Putting 'lack of time' aside (36%), one of the barriers cited, one in four employees shared they are unsure which skills to focus on as well as where to go to learn a new skill for work, another barrier cited.

With regard to HR leaders, they too have their reservations about upskilling. It was reported that they find it difficult to keep up with the pace of change and emerging skill needs (37%), identify employees with the most potential to effectively leverage new skills (36%), and are concerned that upskilled talent will leave the firm (35%). That said, HR leaders in Asia are reportedly facing the reservations head-on by building skills internally rather than acquiring talent, which analysts said is "a significant shift from pre-pandemic". On top of that, "they are also seeing the greatest impact from targeted learning investments (42%) and experiential learning through internal rotations (42%)", noted in the report.

Following the aforementioned points, "deliver on total wellbeing" is next. To understand the situation, the percentage of energised employees has reportedly "dropped significantly" from 74% in 2019 to 63% this year, cited as the lowest level in the study’s seven-year history. Across Asia, the number dipped to 56% and 44% for Japan and Singapore respectively, which are well below the regional average of 68%. As well, eight in 10 employees in Asia, including a staggering 95% in Hong Kong, feel at risk of burnout this year.

Howbeit, only one in four executives and HR leaders in Asia view said employee exhaustion as a threat to transformation or a driver of attrition. This, however, should not be the case according to analysts, as with nearly all (98%) organisations planning significant transformation this year, "the collective fatigue could put these plans at risk".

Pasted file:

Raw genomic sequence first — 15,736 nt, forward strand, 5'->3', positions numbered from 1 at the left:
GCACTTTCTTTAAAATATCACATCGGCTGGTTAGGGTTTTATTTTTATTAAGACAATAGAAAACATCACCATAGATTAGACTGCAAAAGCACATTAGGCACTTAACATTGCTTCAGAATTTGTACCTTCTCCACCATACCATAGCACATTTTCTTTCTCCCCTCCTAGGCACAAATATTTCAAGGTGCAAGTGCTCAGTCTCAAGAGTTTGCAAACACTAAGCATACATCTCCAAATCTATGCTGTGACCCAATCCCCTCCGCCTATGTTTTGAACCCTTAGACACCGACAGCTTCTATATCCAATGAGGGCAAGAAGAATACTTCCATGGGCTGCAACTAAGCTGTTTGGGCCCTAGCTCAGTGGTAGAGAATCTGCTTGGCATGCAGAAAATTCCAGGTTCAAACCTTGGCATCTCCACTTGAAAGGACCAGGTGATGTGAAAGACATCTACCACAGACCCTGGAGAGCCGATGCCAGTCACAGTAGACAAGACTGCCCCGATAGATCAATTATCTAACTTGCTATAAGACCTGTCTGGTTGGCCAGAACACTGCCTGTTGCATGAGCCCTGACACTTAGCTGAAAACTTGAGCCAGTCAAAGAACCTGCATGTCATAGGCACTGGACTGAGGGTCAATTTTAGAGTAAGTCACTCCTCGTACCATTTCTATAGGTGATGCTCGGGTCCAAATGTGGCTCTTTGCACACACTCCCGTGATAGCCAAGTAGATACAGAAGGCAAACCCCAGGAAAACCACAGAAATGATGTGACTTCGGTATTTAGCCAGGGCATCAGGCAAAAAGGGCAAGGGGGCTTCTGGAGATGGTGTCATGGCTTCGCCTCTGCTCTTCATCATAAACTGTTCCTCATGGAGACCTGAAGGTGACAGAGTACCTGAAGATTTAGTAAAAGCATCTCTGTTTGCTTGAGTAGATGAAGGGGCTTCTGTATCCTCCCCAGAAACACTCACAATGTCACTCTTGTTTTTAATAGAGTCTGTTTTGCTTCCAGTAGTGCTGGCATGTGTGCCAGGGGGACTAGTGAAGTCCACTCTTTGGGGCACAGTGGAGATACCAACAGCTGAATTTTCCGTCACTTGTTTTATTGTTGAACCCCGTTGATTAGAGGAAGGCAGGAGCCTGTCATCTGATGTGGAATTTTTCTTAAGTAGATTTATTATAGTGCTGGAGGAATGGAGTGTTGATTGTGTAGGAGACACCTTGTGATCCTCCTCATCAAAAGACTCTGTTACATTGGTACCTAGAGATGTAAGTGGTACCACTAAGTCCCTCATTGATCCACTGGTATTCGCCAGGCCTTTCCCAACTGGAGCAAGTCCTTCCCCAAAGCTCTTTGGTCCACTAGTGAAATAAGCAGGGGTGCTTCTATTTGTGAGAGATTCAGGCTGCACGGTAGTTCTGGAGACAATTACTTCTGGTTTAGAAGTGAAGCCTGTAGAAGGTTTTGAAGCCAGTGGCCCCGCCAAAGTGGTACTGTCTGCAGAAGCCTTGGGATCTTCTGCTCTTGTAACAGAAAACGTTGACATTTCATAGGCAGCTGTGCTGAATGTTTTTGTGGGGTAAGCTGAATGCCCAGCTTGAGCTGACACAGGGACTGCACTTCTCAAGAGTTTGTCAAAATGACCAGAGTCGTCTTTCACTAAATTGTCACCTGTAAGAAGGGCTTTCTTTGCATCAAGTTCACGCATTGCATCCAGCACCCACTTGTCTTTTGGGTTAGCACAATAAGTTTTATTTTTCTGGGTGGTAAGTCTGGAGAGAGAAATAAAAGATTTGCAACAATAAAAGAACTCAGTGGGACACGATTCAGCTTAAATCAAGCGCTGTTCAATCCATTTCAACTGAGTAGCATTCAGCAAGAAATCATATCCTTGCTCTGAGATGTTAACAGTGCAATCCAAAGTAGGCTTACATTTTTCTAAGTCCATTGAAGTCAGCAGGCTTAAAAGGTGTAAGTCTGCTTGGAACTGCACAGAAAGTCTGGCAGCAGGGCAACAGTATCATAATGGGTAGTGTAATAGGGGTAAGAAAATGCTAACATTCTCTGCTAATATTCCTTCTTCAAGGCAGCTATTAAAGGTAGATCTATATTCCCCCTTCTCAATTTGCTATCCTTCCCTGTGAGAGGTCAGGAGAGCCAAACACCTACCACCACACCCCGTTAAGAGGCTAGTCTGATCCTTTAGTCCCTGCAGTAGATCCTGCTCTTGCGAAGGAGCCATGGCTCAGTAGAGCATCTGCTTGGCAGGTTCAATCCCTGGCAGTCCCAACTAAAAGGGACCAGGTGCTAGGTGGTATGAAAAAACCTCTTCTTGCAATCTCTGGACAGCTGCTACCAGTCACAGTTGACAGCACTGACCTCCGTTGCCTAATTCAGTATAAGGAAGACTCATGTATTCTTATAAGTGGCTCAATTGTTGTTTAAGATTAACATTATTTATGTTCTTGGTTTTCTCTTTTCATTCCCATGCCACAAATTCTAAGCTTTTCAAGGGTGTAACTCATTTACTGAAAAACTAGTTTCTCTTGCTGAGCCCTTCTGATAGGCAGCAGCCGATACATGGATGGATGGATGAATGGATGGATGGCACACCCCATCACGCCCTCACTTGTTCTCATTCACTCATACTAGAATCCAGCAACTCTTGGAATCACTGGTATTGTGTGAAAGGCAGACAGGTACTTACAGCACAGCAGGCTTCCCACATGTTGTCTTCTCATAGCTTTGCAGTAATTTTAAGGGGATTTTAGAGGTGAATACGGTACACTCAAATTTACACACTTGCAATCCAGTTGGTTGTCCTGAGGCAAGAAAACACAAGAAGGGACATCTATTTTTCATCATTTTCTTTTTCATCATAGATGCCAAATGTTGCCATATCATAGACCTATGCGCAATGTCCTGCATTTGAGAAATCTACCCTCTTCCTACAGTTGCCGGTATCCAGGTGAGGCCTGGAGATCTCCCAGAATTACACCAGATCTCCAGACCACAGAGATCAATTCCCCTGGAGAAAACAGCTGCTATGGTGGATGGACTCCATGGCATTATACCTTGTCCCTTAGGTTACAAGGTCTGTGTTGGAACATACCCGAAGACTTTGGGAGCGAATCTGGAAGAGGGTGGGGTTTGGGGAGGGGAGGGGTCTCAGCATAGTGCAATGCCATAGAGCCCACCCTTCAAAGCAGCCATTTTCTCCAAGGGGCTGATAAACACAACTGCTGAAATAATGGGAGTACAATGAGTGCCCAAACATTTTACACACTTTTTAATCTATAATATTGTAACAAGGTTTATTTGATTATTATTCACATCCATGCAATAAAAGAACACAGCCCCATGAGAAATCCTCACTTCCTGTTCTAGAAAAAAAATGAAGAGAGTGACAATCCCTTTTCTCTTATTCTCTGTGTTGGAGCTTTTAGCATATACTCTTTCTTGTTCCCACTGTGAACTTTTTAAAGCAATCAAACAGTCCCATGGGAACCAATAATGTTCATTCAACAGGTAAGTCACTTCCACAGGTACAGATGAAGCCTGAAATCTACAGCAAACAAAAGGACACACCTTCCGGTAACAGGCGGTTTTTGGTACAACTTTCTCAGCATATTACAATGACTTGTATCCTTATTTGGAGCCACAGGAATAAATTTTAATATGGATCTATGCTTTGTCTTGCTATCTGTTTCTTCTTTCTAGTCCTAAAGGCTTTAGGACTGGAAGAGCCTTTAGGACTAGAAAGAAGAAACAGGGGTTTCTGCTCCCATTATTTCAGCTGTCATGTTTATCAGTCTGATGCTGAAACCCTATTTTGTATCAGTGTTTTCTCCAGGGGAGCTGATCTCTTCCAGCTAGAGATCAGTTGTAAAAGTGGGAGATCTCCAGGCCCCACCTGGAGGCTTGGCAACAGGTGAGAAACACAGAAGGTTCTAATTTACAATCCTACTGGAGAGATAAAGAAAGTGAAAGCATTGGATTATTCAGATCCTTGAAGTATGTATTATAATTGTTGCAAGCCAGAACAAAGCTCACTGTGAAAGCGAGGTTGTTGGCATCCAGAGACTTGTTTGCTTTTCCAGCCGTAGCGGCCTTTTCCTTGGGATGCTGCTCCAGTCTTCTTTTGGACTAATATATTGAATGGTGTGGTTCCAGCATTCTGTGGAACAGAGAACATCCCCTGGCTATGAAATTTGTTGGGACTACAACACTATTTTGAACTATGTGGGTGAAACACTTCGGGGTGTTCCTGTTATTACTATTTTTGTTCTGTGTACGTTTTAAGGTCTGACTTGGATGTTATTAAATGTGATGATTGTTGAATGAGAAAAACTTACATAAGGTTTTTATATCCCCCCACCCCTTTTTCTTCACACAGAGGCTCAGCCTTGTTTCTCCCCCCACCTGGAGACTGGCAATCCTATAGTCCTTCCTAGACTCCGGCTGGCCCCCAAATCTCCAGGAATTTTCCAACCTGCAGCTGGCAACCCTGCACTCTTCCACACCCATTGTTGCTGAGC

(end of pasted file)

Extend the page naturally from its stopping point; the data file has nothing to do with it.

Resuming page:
It was added in the report that "it will be critical to rethink the employee experience and their wellbeing strategy more holistically and inclusively. Enhancing digital adoption, improving the communication of strategic vision, and addressing organisational complexity will be key".

Read also67% of employers surveyed globally recognise their 'moral duty' to protect employees from overworking, but only half are addressing it

Last but not least, "understand the talent drivers"

According to findings, there is a fundamental change in people’s values underpinning a structural shift in the labour market. After the factor of job security, organisational brand & reputation was found to be the second reason for employees who joined their current employer, up from 9th pre-pandemic times. As such, analysts encourage organisations to listen intently to their stakeholders, and walk the talk on their core values through company purpose and work standards - for understanding talent drivers is critical.

Renée McGowan, President, Asia, Middle East & Africa, Mercer, explained: "Recovery in the region remains fragile amid challenges of rising inflation, geopolitical conflicts, climate change and digitalisation. A top worry for executives in Asia is business resilience, which is closely intertwined with the resilience of their workforce. A thriving workforce creates a thriving business. Now more than ever, organisations need to consider the role of all their employees in shaping solutions and addressing challenges from hybrid work and wellbeing to reskilling and sustainability – so they’ll feel more relevant, connected, and valued."

Read also3 things HR leaders should focus on in 2022

There are approximately 11,000 respondents - comprising C-suites, HR leaders, and employees - who participated in this study, representing 16 key geographies, and 13 industries.

Image / 123RF